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Roche says Tamiflu works

Roche Tamiflu logo. roche.ch

The Roche healthcare group in Basel has released new data which it says shows that its Tamiflu influenza drug is safe and effective for both children and the elderly.

This content was published on May 31, 2000 - 15:31

The move follows recent questions about the drug.

Generically known as oseltamivir, Tamiflu is already used in the United States, Canada, Switzerland and Latin America. However, it is not approved for use by children aged 12 or under in the United States and Roche last week temporarily withdrew its bid for Europe-wide approval after regulators raised questions about the drug and requested more data.

The company, which has not issued details on what kind of questions were raised, said it would resubmit the bid later this year and was confident of approval. Analysts said the questions were likely related to at-risk groups like the elderly.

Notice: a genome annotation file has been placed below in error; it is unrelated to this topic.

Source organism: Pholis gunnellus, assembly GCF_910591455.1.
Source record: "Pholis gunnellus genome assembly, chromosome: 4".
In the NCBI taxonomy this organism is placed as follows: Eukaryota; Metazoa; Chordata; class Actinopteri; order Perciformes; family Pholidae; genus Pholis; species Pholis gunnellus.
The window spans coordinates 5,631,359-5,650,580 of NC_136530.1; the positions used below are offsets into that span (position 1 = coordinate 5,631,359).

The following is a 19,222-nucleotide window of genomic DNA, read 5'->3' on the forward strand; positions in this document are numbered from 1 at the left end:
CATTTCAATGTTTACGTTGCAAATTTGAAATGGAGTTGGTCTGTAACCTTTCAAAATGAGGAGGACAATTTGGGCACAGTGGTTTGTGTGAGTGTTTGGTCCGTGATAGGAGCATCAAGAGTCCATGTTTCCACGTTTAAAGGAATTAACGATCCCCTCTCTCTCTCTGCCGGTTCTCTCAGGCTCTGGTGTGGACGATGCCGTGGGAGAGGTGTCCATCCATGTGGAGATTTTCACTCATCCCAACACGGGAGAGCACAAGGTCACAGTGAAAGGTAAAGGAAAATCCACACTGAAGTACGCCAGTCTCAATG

Roche said one large clinical trial involving nearly 700 children aged one to 12 showed a new liquid formulation of Tamiflu reduced the duration of the illness by 37 per cent and the severity of symptoms by 30 per cent.

It added that the drug allowed children to return to their normal activities two days earlier than those who received placebo, according to the company.

Another trial of 322 elderly people showed the drug reduced symptoms such as fever and chills by 36 per cent.

A third study focused on 140 elderly and at-risk adults that had previously been vaccinated and developed flu despite the vaccine. Again, the patients recovered two days earlier than those who took placebo.

All three studies were presented at a medical congress in Stockholm, Sweden.



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